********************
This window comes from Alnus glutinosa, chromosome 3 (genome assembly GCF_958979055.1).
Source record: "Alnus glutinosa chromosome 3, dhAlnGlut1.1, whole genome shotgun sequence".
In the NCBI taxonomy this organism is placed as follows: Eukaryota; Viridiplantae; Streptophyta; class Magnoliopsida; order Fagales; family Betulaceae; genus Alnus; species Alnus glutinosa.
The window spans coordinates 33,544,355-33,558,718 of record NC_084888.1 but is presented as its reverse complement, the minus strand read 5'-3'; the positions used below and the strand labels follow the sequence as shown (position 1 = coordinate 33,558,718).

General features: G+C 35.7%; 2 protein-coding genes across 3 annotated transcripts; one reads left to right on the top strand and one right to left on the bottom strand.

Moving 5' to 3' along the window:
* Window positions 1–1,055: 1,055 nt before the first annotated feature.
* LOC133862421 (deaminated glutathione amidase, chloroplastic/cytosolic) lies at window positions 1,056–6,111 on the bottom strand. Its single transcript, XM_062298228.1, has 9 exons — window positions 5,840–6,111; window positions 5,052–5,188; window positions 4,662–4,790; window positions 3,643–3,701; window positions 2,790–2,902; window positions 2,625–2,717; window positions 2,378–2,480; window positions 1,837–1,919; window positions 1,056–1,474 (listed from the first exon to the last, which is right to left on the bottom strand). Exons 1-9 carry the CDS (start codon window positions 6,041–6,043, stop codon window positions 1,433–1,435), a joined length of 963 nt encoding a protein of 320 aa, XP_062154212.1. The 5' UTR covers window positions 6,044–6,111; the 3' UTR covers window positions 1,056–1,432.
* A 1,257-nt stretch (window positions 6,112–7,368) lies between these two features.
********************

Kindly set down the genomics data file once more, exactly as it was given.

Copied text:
This window comes from Alnus glutinosa, chromosome 3 (genome assembly GCF_958979055.1).
Source record: "Alnus glutinosa chromosome 3, dhAlnGlut1.1, whole genome shotgun sequence".
In the NCBI taxonomy this organism is placed as follows: Eukaryota; Viridiplantae; Streptophyta; class Magnoliopsida; order Fagales; family Betulaceae; genus Alnus; species Alnus glutinosa.
The window spans coordinates 33,544,355-33,558,718 of record NC_084888.1 but is presented as its reverse complement, the minus strand read 5'-3'; the positions used below and the strand labels follow the sequence as shown (position 1 = coordinate 33,558,718).

General features: G+C 35.7%; 2 protein-coding genes across 3 annotated transcripts; one reads left to right on the top strand and one right to left on the bottom strand.

Moving 5' to 3' along the window:
* Window positions 1–1,055: 1,055 nt before the first annotated feature.
* LOC133862421 (deaminated glutathione amidase, chloroplastic/cytosolic) lies at window positions 1,056–6,111 on the bottom strand. Its single transcript, XM_062298228.1, has 9 exons — window positions 5,840–6,111; window positions 5,052–5,188; window positions 4,662–4,790; window positions 3,643–3,701; window positions 2,790–2,902; window positions 2,625–2,717; window positions 2,378–2,480; window positions 1,837–1,919; window positions 1,056–1,474 (listed from the first exon to the last, which is right to left on the bottom strand). Exons 1-9 carry the CDS (start codon window positions 6,041–6,043, stop codon window positions 1,433–1,435), a joined length of 963 nt encoding a protein of 320 aa, XP_062154212.1. The 5' UTR covers window positions 6,044–6,111; the 3' UTR covers window positions 1,056–1,432.
* A 1,257-nt stretch (window positions 6,112–7,368) lies between these two features.